How to Tackle Acadia's Most Dangerous Hike
In a land so quintessentially New England, visitors might be surprised to learn that Acadia has some of the best maintained trails of all of the national parks. Here, you can stroll along old carriage roads, walk to an island (we're serious!) and catch the first glimpse of sunrise in the U.S.
But that's not all.
Imagine ascending more than 1,000 vertical feet using ladders and iron rungs drilled into the side of a mountain. You must scramble through a massive boulder field and cautiously navigate knife-edge ridges fully exposed. Here, in New England's only National Park, there are six trails seemingly fitting this description, the most notorious of which is Precipice Trail.
Lauded as the most dangerous trail in the Park, the Precipice Trail is not recommended for children, those who are afraid of heights or anyone out of shape. Consider this Mother Nature's stair stepper; the only way you're going is up.
The trailhead is just over 7 miles from the Hulls Cove Visitor Center on Park Loop Road. It quickly climbs the steep east face of Champlain Mountain. It's recommended that you ascend 0.9 miles along Precipice Trail and return via Champlain Mountain North Ridge Trail and Orange & Black Path, making a 2.5-mile loop. Be warned: The trail may close from mid-March to mid-August in order to protect nesting peregrine falcons.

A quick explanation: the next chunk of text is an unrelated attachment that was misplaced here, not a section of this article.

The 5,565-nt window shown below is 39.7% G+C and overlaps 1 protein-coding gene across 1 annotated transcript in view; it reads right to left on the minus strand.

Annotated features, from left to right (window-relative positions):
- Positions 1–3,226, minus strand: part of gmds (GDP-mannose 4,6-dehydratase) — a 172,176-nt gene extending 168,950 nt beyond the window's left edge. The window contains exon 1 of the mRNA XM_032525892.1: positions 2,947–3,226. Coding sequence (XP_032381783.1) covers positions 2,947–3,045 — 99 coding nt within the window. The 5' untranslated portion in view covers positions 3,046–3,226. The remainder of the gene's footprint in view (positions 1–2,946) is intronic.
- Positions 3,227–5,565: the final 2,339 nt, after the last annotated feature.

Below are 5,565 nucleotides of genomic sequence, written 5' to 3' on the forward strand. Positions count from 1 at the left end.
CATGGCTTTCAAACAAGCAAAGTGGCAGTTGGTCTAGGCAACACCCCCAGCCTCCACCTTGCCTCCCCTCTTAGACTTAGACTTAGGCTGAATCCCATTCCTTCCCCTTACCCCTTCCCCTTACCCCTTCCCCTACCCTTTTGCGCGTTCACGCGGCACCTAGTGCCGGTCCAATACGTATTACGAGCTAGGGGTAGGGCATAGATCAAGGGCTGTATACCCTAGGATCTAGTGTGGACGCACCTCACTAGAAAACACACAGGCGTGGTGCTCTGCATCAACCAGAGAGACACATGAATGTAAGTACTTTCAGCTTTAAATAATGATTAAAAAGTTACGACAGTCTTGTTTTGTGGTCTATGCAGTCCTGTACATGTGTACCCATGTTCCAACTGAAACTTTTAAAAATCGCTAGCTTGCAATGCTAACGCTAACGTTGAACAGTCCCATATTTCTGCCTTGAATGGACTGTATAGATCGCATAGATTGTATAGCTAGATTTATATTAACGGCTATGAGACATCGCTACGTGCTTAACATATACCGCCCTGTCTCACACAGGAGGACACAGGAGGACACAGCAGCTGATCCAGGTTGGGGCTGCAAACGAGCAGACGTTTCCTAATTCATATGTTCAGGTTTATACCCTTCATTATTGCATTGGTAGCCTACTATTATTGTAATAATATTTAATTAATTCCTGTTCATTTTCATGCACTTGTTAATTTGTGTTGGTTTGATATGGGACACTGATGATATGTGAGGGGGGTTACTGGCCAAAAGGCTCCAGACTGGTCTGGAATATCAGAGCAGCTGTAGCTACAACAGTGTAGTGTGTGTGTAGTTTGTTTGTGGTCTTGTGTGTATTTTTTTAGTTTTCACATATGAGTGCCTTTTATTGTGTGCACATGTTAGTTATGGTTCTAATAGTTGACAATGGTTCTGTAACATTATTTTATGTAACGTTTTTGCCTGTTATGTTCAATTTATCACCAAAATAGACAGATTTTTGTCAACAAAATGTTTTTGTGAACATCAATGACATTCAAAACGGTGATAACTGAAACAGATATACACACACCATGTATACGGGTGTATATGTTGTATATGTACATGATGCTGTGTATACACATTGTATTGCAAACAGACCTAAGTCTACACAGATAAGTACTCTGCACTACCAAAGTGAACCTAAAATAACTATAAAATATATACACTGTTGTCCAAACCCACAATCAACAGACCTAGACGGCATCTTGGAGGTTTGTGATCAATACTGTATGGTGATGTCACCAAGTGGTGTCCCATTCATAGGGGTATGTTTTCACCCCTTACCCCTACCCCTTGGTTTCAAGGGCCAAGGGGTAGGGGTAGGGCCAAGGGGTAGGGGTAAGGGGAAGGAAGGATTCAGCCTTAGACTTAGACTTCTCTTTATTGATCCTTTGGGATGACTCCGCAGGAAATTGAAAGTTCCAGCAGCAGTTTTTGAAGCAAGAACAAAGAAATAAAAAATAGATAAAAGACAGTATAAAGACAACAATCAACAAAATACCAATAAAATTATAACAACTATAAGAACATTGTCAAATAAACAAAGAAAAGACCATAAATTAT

Oh, and don't expect to be following any cairns during your ascent. Instead, follow the blue blazes painted on tree trunks and boulders. Tip: In the boulder field, make sure to veer right, not left, to stay on the path. However, if you're the curious sort, there's a portion of an old decommissioned trail about a quarter-mile to the left. Understand that if you attempt to find this, you'll have to double back and navigate your descent over some pretty steep terrain.
Trailhead GPS: Latitude 44.349485; Longitude -68.187919
Length: 0.9 miles to the top of Champlain Mountain via the Precipice Trail; 2.5 miles roundtrip using Champlain Mountain North Ridge Trail and Orange & Black Path for descent
Elevation Gain: 1,041 feet
Bring: Light jacket, sunscreen, water and snacks
Know Before You Go: The trail may close from mid-March to mid-August in order to protect nesting peregrine falcons.